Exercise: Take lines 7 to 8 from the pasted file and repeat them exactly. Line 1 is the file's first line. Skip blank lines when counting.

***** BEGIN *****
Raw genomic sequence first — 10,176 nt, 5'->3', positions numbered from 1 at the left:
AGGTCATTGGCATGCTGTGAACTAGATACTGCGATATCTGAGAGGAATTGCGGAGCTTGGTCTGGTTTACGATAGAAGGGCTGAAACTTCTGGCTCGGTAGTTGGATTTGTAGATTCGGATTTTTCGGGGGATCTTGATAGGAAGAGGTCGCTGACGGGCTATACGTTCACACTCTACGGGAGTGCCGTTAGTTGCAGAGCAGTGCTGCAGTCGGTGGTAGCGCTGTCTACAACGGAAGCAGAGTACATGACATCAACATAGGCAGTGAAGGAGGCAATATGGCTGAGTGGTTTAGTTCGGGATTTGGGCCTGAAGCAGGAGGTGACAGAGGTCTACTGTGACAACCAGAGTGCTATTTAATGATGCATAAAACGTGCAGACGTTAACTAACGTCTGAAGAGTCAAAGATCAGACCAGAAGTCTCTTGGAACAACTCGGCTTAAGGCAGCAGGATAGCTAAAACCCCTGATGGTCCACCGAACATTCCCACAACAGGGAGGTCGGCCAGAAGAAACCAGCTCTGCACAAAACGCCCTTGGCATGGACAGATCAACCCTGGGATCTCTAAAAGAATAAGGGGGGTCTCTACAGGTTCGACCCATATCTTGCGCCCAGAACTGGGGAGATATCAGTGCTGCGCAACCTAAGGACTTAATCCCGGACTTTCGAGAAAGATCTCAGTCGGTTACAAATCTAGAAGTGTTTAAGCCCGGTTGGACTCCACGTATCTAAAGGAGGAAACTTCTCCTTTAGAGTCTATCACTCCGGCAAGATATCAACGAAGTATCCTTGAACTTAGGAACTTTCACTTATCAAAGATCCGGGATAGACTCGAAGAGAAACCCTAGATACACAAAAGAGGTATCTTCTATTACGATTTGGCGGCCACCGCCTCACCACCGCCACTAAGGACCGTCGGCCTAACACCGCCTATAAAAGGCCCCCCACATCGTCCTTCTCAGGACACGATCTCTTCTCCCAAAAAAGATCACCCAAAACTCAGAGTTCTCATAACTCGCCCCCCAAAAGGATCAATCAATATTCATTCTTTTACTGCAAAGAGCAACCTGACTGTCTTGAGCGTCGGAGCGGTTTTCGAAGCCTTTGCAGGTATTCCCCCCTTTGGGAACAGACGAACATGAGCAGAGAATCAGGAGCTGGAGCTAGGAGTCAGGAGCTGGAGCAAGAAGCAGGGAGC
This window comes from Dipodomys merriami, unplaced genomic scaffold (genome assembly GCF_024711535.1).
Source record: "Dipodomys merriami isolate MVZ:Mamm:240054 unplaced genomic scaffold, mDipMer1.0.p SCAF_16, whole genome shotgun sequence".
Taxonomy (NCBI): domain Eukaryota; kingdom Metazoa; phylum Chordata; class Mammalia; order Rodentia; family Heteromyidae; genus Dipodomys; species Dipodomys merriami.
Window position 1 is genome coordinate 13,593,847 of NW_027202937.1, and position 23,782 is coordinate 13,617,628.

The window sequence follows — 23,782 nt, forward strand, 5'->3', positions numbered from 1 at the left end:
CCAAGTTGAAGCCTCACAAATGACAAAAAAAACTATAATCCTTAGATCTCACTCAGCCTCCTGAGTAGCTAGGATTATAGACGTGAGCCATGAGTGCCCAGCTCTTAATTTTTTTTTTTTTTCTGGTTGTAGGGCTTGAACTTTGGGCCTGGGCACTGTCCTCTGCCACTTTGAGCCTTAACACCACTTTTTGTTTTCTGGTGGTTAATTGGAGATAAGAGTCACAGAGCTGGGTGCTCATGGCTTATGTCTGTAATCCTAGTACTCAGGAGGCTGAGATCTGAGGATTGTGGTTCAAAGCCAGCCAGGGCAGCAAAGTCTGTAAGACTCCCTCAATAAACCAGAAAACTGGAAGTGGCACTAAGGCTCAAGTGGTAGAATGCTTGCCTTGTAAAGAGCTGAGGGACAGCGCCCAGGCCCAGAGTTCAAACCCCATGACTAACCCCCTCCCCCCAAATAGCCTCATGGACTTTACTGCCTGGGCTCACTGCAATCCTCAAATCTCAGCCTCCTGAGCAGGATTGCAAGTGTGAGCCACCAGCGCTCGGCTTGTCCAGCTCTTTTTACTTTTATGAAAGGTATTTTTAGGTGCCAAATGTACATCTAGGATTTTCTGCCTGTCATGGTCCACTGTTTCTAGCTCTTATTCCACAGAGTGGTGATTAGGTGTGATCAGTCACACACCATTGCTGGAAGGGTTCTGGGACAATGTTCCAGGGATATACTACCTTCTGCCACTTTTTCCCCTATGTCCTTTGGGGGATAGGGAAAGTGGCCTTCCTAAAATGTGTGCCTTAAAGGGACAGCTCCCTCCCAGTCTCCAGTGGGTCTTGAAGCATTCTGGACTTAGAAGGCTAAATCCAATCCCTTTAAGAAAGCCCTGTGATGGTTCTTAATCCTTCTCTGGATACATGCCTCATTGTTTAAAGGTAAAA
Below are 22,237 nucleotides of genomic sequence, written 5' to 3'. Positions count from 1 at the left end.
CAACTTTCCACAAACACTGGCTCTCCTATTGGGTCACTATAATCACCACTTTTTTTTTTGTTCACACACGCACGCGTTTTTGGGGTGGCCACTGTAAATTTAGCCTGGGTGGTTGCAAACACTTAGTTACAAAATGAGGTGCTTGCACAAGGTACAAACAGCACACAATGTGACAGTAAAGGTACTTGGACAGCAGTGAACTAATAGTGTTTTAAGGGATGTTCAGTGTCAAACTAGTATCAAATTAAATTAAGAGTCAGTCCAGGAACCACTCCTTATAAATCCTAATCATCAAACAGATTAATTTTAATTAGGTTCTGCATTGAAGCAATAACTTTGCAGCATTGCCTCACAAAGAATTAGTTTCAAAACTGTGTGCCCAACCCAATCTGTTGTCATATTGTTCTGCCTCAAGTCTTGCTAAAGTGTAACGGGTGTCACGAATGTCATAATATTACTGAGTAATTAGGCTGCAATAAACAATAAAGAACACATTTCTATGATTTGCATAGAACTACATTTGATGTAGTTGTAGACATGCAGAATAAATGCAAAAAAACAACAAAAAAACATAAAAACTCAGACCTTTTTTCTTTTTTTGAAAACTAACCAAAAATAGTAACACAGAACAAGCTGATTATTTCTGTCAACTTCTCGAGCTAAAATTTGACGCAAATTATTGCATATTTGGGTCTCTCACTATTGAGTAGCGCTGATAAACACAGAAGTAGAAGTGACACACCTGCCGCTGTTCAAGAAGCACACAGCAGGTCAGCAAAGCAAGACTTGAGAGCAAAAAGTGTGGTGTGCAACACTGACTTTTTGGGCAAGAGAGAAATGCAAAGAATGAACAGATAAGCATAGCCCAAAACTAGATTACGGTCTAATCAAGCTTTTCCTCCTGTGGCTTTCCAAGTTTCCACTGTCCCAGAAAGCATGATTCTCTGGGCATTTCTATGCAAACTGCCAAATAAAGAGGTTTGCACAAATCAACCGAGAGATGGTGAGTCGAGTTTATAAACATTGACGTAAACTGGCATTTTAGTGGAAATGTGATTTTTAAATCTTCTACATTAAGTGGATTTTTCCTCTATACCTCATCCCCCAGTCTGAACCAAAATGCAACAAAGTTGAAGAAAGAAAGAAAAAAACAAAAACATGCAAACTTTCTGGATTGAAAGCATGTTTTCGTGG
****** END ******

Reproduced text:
The window sequence follows — 23,782 nt, forward strand, 5'->3', positions numbered from 1 at the left end:
CCAAGTTGAAGCCTCACAAATGACAAAAAAAACTATAATCCTTAGATCTCACTCAGCCTCCTGAGTAGCTAGGATTATAGACGTGAGCCATGAGTGCCCAGCTCTTAATTTTTTTTTTTTTTCTGGTTGTAGGGCTTGAACTTTGGGCCTGGGCACTGTCCTCTGCCACTTTGAGCCTTAACACCACTTTTTGTTTTCTGGTGGTTAATTGGAGATAAGAGTCACAGAGCTGGGTGCTCATGGCTTATGTCTGTAATCCTAGTACTCAGGAGGCTGAGATCTGAGGATTGTGGTTCAAAGCCAGCCAGGGCAGCAAAGTCTGTAAGACTCCCTCAATAAACCAGAAAACTGGAAGTGGCACTAAGGCTCAAGTGGTAGAATGCTTGCCTTGTAAAGAGCTGAGGGACAGCGCCCAGGCCCAGAGTTCAAACCCCATGACTAACCCCCTCCCCCCAAATAGCCTCATGGACTTTACTGCCTGGGCTCACTGCAATCCTCAAATCTCAGCCTCCTGAGCAGGATTGCAAGTGTGAGCCACCAGCGCTCGGCTTGTCCAGCTCTTTTTACTTTTATGAAAGGTATTTTTAGGTGCCAAATGTACATCTAGGATTTTCTGCCTGTCATGGTCCACTGTTTCTAGCTCTTATTCCACAGAGTGGTGATTAGGTGTGATCAGTCACACACCATTGCTGGAAGGGTTCTGGGACAATGTTCCAGGGATATACTACCTTCTGCCACTTTTTCCCCTATGTCCTTTGGGGGATAGGGAAAGTGGCCTTCCTAAAATGTGTGCCTTAAAGGGACAGCTCCCTCCCAGTCTCCAGTGGGTCTTGAAGCATTCTGGACTTAGAAGGCTAAATCCAATCCCTTTAAGAAAGCCCTGTGATGGTTCTTAATCCTTCTCTGGATACATGCCTCATTGTTTAAAGGTAAAA